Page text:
Week of Aug. 7: Walk in God's path to realize your full potential


Lesson for week of August 7
Scripture: Judges 12:1-8, 24-25
          In his book, Autobiography of God, Presbyterian minister Lloyd John Ogilvie suggests that many of us are not "squanderers with problems, but just wanderers from our potential." But I wonder if you couldn't say that Samson, the Bible's strong man, was both. He certainly had plenty of problems, most of which he created himself. He also had marvelous potential, but he made a mess with a lot of that.
          When his coming birth was announced to his mother, it sounded as if he was to be a "child of promise." He was to be a Nazarite (see Numbers 6) which meant that he was to belong especially to God. That certainly signified that he was to have great potential. He could accomplish marvelous things for his people, because he would be God's servant.
          Shouldn't we think of every child being born as having that potential? It's true that we don't know what good or evil a child may do during his or her lifetime. But surely in the beginning, we should believe that this child will help to right some wrong, defeat some enemy of the common good, achieve some victory for humankind.
A child of promise
          But still we know that such cannot be guaranteed. There is no warranty that a child will grow up to realize potential and have an influence for good in the world. So we can understand Manoah's anxiety when his wife told him that a heavenly messenger had told her they were to become parents. Apparently they were well along in years and still had not been able to have children, but now this messenger had said that they would have a child. When Manoah heard that, he was moved to prayer. He said, "O Lord, I pray, let the man of God whom you sent come to us again and teach us what we are to do concerning the boy who will be born."
          Maybe some prospective parent has full confidence and knows just exactly what to do with the child to be born. But I suspect the more common feeling is that of Manoah. And then when that tiny bundle of human flesh is placed in one's arms, one wonders what in the world to do with it, and Manoah's prayer seems so natural and so appropriate: "Lord, teach us what we are to do with this child."
A man of wonder
          After Samson had become a young man, he was a man of wonder. His parents raised him, as instructed by the heavenly messenger, as a Nazarite. So he drank no wine (though he sometimes gave parties where there, no doubt, was plenty of drinking). Especially important was the fact that his hair, which was the source of his amazing strength, was never cut. It was that strength that astounded everyone.
          He was supposed to be a deliverer, and he did, spasmodically, bring some relief to his people, but still the biblical writer pictures him as a tempestuous, undisciplined, selfish playboy. Early on, he saw a young Philistine woman who attracted him, and he said to his parents, "Get her for me" (Judges 14:2). They objected, but did what he asked. This led to all kinds of problems, as he married into the very people whose oppression he was supposed to shake off. He left his new wife in her father's home while he traveled about wherever he wished. Consequently her father gave her to another man!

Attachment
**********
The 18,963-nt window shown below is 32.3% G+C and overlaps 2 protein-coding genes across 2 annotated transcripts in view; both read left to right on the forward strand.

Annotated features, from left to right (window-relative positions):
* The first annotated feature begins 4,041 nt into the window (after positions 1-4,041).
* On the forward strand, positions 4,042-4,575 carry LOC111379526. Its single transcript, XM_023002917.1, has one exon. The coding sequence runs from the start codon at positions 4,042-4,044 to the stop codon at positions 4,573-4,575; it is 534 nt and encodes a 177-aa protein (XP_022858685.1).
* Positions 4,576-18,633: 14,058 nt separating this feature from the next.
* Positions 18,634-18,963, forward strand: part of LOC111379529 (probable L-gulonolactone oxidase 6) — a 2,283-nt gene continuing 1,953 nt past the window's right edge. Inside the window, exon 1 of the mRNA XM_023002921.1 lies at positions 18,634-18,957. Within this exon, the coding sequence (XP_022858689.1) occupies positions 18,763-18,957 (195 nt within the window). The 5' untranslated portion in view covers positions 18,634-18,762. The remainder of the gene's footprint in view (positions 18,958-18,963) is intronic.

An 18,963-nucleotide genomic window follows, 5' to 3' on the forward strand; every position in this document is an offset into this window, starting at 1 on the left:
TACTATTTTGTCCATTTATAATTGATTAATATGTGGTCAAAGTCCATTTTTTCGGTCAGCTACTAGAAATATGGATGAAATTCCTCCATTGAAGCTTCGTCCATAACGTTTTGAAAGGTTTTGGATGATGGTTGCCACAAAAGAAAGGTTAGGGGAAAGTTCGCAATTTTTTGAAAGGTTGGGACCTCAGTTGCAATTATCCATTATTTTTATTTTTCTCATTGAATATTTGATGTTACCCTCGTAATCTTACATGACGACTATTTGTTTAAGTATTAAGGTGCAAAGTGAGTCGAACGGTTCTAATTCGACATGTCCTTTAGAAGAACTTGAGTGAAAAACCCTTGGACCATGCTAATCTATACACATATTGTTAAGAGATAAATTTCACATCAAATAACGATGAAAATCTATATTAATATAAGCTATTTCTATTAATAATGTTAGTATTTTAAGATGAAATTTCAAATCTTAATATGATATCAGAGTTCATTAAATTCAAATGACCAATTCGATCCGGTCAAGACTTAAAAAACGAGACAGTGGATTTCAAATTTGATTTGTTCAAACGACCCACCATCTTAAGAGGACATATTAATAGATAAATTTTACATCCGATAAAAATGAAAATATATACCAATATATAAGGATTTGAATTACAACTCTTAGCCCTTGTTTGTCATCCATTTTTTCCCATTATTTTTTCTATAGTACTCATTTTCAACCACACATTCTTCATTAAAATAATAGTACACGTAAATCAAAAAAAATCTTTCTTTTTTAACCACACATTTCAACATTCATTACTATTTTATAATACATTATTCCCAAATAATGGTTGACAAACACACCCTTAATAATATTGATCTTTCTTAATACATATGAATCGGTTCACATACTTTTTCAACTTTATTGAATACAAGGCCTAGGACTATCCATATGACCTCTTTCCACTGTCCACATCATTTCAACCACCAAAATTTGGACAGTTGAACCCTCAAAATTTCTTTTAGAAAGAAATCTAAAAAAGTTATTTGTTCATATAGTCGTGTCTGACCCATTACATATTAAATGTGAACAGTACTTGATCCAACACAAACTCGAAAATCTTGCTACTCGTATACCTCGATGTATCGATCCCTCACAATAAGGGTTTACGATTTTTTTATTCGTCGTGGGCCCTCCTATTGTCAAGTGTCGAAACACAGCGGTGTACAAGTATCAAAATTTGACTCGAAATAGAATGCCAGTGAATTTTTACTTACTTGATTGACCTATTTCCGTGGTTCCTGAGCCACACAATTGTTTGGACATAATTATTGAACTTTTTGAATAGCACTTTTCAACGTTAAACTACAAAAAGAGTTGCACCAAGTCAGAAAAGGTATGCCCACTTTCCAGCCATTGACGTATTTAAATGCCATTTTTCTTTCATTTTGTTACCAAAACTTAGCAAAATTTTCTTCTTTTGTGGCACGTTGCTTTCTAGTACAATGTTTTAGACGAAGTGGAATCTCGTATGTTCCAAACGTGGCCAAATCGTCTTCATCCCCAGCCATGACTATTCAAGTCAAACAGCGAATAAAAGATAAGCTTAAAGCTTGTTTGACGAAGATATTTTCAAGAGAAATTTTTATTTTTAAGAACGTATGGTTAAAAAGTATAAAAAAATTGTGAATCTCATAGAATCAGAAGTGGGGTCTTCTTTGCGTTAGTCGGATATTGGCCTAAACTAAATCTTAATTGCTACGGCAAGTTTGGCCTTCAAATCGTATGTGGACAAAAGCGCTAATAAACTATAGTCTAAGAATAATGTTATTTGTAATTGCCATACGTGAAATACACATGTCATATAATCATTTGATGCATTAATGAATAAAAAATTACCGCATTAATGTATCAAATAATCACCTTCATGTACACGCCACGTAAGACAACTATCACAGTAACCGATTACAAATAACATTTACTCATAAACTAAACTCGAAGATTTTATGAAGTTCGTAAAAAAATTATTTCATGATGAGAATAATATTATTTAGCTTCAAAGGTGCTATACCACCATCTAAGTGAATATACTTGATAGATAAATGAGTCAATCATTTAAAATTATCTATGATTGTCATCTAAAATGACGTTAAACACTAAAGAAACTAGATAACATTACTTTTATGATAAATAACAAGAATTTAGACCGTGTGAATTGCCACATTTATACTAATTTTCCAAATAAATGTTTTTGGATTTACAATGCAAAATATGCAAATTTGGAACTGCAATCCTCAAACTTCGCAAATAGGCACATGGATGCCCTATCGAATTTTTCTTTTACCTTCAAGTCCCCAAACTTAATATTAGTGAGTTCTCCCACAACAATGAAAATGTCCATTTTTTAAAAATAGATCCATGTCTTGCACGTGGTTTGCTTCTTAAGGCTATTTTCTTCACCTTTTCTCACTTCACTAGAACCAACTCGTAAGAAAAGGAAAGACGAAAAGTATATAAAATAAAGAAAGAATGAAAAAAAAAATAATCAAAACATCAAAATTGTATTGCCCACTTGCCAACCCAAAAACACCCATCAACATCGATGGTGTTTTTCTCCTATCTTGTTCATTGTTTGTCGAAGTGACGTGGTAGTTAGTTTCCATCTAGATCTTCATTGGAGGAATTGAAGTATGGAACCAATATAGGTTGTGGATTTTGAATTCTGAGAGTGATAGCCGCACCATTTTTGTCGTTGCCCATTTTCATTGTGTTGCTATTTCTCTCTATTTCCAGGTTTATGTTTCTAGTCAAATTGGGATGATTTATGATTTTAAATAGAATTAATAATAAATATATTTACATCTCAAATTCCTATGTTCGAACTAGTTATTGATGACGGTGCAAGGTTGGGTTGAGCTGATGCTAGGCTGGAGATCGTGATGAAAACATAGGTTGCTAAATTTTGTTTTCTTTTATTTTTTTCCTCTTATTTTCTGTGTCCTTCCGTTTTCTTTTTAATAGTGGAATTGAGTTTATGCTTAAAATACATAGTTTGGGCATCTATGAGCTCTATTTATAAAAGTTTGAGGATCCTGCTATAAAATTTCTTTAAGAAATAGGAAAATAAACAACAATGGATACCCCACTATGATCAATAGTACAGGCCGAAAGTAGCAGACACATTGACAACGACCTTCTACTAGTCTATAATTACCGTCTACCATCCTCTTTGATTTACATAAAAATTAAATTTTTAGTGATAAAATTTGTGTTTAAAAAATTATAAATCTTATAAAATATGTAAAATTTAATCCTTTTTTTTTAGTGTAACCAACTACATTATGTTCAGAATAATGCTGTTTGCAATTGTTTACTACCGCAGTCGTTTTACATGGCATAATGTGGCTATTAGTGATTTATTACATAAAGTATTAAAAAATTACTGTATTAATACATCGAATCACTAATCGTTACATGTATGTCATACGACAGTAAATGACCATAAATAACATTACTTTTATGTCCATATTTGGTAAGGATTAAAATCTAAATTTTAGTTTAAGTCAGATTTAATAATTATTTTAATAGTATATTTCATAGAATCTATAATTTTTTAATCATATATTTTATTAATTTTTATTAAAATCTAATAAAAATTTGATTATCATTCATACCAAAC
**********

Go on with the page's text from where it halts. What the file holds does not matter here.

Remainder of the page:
It was another Philistine woman, Delilah, who finally learned the secret of his strength and cut off his hair while he was sleeping with his head in her lap. Previously he had been able to repel any attackers, but now with his hair gone, he was no match for his enemies. The biblical writer says that until then "he did not know that the Lord had left him" (Judges 16:20). He had been on the way down spiritually for a long time, but he became aware of it only when a crisis arose and he needed his strength. All too often, that's the way spiritual erosion or bankruptcy happens today, too.
A weak man
          Samson the strong man had now become Samson the weak man. He had once been feared; now he was ridiculed. Previously he got what he wanted; now he did what others told him to do. In his heyday, his eyes frequently saw persons or things that he wanted and he got them; now his eyes had been put out and he could not see at all. With no choice about what to do, under command he spent his time grinding at a mill like an ox, and people looked upon him as a curiosity and an amusement.
          At the very end of his life, because his hair had grown back and his strength had returned, he was able to pull down the pillars of a Philistine temple, killing great numbers of people--and himself! He had had the promise of being a great deliverer of his people, but who would say that he was the man he could have been?
          Samson was supposed to be God's man, but he chose to be his own man. There are only two recorded instances of his praying: Once in anger because he was thirsty (Judges 15:18-20),    and once in vengeance when he wanted to end his life while murdering his enemies (Judge 16:28). Not exactly what one of God's servants ought to be, do you think?